Why is it called “Vía de la Plata”?

Posted on October 27, 2019

Andalucía is the starting point of the famous “Vía de la Plata” (Silver Route) or also known as “Ruta de la Plata,” the route to Santiago that runs through the peninsula from South to North. In Astorga, it joins the well-known “Camino Francés” (French Route).

This route is one of the most famous thanks to its fascinating natural landscapes, its charming villages, and because it is full of ancient history. It even goes through many places declared World Heritage Sites!

Many different civilizations have passed through it since Roman times so that the historical heritage throughout it has an incalculable value.

Surely, you have heard about it because of its great importance, but: Do you know why it has this name? Let’s find it out!

The story about the “Vía de la Plata”?

This route has existed since ancient times. In Roman times, it was used by the troops of the Roman Empire to move to the north, back in the VII century B.C.

It was on the Emperors Augusto, Trajano, and Adriano period when the Roman road was built to join the military settlements they had at that time, circulating goods, troops, travelers, and merchants.

The route was used for centuries, with the arrival of the Middle Ages Arabs and Christians is one of the most critical connection points of the Iberian Peninsula.

Origin of the name “Vía de la Plata.”

There are different thesis about the origin of the name “Vía de la Plata”; we will get to know all of them.  At first, according to some experts, it is called “Vía de la Plata” because of the Arabic origin word “balath,” which means pavement, being called in ancient times as Paved Road.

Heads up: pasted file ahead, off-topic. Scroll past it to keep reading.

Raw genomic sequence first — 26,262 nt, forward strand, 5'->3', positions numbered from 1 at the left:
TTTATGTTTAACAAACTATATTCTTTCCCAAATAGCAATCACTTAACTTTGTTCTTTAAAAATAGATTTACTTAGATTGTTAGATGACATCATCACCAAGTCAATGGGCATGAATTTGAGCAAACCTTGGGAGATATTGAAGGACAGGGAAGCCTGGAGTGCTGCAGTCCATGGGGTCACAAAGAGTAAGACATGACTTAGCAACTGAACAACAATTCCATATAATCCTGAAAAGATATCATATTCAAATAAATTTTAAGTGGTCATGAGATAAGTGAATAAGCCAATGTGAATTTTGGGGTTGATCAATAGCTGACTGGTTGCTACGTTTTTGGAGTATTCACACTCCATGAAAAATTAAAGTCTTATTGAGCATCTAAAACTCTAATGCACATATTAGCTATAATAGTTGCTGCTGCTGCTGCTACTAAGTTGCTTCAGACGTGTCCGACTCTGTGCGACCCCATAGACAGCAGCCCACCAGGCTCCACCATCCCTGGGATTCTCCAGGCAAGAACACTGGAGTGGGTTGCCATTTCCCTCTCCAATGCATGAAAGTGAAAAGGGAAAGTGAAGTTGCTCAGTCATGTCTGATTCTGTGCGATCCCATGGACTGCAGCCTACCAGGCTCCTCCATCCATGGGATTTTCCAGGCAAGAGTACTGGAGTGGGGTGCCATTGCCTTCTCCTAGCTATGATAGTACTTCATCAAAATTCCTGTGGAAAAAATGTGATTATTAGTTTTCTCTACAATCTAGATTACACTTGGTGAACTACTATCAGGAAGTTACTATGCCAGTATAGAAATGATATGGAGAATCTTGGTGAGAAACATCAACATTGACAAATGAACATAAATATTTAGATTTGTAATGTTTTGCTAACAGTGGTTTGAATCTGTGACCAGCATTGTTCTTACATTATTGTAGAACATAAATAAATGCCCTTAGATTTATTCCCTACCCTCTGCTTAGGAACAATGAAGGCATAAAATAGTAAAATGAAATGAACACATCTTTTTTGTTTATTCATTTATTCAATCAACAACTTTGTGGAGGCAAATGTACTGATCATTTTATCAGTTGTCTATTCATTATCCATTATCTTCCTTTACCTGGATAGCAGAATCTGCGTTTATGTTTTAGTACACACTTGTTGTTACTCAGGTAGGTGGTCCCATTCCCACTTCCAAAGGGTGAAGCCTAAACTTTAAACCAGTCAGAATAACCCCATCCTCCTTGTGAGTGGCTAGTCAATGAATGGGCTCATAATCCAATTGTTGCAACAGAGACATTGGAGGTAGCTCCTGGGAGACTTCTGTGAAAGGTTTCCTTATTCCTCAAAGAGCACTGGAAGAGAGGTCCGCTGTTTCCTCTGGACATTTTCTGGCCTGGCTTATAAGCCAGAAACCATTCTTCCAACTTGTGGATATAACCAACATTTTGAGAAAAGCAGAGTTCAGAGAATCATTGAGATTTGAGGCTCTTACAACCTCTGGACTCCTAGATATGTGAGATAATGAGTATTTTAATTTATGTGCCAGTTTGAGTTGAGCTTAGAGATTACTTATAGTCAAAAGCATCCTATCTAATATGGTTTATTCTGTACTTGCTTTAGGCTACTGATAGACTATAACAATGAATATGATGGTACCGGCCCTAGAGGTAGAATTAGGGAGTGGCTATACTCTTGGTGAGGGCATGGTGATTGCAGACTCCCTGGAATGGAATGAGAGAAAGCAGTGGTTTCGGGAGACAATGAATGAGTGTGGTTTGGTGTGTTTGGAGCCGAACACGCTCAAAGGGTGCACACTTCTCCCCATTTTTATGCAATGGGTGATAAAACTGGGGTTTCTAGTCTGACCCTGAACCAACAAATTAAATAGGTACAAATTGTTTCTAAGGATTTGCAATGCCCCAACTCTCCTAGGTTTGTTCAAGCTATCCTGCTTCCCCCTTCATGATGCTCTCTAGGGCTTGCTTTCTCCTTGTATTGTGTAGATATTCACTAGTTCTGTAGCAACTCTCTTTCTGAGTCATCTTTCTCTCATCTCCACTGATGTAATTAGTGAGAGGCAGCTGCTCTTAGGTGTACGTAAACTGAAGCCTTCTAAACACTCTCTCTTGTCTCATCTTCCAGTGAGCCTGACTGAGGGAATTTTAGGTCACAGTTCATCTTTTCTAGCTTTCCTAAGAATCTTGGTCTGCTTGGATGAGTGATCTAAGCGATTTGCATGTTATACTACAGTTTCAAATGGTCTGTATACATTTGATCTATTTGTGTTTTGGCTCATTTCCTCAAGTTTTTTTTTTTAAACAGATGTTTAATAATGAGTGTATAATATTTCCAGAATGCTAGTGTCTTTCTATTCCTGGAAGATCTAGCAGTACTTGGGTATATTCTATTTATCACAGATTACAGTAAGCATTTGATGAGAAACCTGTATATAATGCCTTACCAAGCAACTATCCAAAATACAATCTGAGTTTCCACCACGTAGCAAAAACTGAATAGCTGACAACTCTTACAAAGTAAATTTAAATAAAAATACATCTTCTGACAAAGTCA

Even today, it is known in some areas as Balata, if you see, in this word, the letters “B” and “L” are much closed, producing the sound “blata” that has degenerated until it reaches the name “Plata.”

The most popular theory is because it was broadly referred with a late Latin as “via delapidata”, that is, cobbled public road, so its origin, almost certainly coms from that.

The last option is that throughout history, this route was used to transport and trade silver (Plata) that arrived from America by ship to the Sevilla’s harbor was then transported to other points of the peninsula.

In any case, there are several theories considered by a lot of experts, most of them agree with their origin of a Latin word, which has degenerated until it reaches the word we know today.

Somehow, even today, after thousands of years, it is still a route of great importance thanks to the Routes of Santiago de Compostela, giving the pilgrims the chance to travel the entire peninsula from one end to the other, with final destination in Santiago. What option would you choose?


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